In 2015, Dropbox’s design team was expanding rapidly and experiencing some growing pains. They reached a point where managing the requests for design work was a job in itself, so they hired Collin Whitehead to step in as an Executive Producer. Day to day, he ran the communication, coordination, and budgets required to consistently produce quality design work at scale. Over time, the ripple effects of this new position were noticeable: Managers were finally able to pull themselves above the fray of the day-to-day and set a longer-term vision, and individual designers, researchers, and writers were gaining more time to hone and develop their skills.
This is a common story: As more companies mature in regards to their design, we’re seeing an acute need for managing across all teams and projects. Enter: DesignOps, where people like Collin are hired to take care of the workflow, maintain morale, and make sure creative talents have the space and support to do the work they were hired to do.
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There usually are three signals that it’s time to introduce DesignOps at your organization:
- Increased role specialization. UX designers no longer wear numerous hats. Instead, there are dedicated roles for design researchers, UX writers, motion designers, illustrators, and brand designers.
- Increased entropy in the design team. Essentially, this comes down to difficulty in scaling. Once a design team reaches a certain size, it’s inevitably harder to keep everyone on the same page while efficiently producing top-quality work.
- Increased demands on designers— Once an organization embraces the value of design, the requests start coming in fast. In order to do their best creative work, designers need buffering from the grind and thrash of the business.
So for the organization that is at (or maybe beyond) these thresholds: Where to start a DesignOps team? According to Collin, it starts with hiring one producer, program manager, or chief of staff to work as design leadership’s respected peer. Meredith Black, former head of design operations both at Pinterest and Facebook, echoed this opinion on the Design Better Podcast. She said that the first hire’s job should be to continually ask the design director and product manager, “How can I help you?” Not only will they provide immediately-needed support, they’ll also help gradually establish the value of DesignOps to the organization. (Good tip: Meredith likes to hire tenacious, flexible people with agency experience as they know how to hustle and make tight deadlines and budgets work.)
Depending on the needs and size of a particular design team, DesignOps typically function in one of two models: Operations or project support.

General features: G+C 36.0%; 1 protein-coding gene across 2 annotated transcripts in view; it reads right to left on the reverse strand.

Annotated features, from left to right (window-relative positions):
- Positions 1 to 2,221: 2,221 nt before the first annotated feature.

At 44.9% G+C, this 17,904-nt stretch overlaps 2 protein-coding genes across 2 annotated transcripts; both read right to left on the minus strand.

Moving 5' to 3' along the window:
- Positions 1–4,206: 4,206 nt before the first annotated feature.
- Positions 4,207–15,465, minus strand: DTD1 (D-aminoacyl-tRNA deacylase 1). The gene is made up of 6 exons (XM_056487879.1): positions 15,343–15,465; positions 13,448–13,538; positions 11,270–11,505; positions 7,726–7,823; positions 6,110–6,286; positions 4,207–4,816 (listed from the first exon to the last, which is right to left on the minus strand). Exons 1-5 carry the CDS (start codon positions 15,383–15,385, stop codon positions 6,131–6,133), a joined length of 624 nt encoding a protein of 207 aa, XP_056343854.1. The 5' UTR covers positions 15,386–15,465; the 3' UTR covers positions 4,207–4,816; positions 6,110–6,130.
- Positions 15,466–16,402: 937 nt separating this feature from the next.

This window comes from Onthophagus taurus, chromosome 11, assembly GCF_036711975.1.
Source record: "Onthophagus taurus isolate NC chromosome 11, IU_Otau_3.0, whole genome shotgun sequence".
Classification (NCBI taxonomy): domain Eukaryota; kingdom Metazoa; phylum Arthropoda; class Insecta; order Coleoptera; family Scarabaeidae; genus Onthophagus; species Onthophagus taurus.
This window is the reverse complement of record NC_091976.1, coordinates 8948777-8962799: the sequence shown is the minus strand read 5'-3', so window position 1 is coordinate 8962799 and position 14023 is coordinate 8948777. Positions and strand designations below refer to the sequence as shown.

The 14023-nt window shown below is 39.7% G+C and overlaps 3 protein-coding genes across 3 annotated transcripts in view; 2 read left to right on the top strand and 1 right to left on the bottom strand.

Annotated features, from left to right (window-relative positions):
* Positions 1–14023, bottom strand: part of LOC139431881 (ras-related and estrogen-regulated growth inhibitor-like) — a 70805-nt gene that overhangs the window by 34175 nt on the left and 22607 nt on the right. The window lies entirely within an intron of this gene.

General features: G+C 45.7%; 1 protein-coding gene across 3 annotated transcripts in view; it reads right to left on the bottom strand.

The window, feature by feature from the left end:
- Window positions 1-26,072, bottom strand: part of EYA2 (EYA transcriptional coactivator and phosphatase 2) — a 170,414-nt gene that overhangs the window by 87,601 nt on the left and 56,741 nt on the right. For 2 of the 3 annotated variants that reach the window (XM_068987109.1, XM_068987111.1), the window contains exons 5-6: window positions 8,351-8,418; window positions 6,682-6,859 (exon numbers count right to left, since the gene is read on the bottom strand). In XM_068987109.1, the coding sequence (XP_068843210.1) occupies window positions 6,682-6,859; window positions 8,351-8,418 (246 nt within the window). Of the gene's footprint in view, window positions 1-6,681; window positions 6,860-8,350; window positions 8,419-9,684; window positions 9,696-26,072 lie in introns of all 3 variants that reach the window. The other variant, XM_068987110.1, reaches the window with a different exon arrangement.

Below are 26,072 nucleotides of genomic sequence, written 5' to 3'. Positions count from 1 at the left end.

In operations support, an executive producer (sometimes called chief of staff) works to set standards and refine processes for the entire design team. Often, this is the de facto model when hiring a first DesignOps position. In those instances, the producer becomes the design director’s right-hand person—identifying areas in need of triage and determining how design can create the most value for product managers and lead engineers.
An organization chart of the Operational Support model
Some common responsibilities include:
- Standardizing the tooling and systems used to scope, resource, track, and archive projects
- Setting meeting cadence and documenting clear meeting agendas and action items
- Managing team development through recruiting, onboarding new hires, and establishing curriculum for continuing education
- Managing contracts for external providers by setting the scope of work, negotiating terms, and coordinating with the finance department
- Forecasting and tracking budgets across projects, vendors, agencies, and freelancers
- Organizing special projects, recognition ceremonies, or other priorities with no natural owner.
[Want to see the operations support model in action? Check out how USAA took this approach.]
There’s also project support, where a producer or program manager embeds into each specific project. They’ll manage workflow and facilitate the creative process in partnership with design leaders. In this model, a producer or program manager would typically manage a subset of the above-listed tasks within the context of a specific project team.
An organization chart of the Project Support model
As the DesignOps function grows within an organization, this becomes the de facto model as any new hires are assigned to project teams. However, some organizations also choose to undergo this model with their first hire, with an executive producer heading up broad-based operations support. When this is the case, it’s usually because a design director has already done a lot of the heavy lifting establishing processes. It might also be when there’s a specific, large, or critical project that needs immediate, dedicated support.
[Want to see the project support model in action? Check out why Pinterest took this approach.]
Interested in learning how DesignOps can help you create centralized services and systems; grow integrated, high-functioning design teams; and operationalize across workflows, hiring, team alignment, and more? Check out the DesignOps Handbook.
Plus, be sure to subscribe for future episodes of the Design Better Podcast.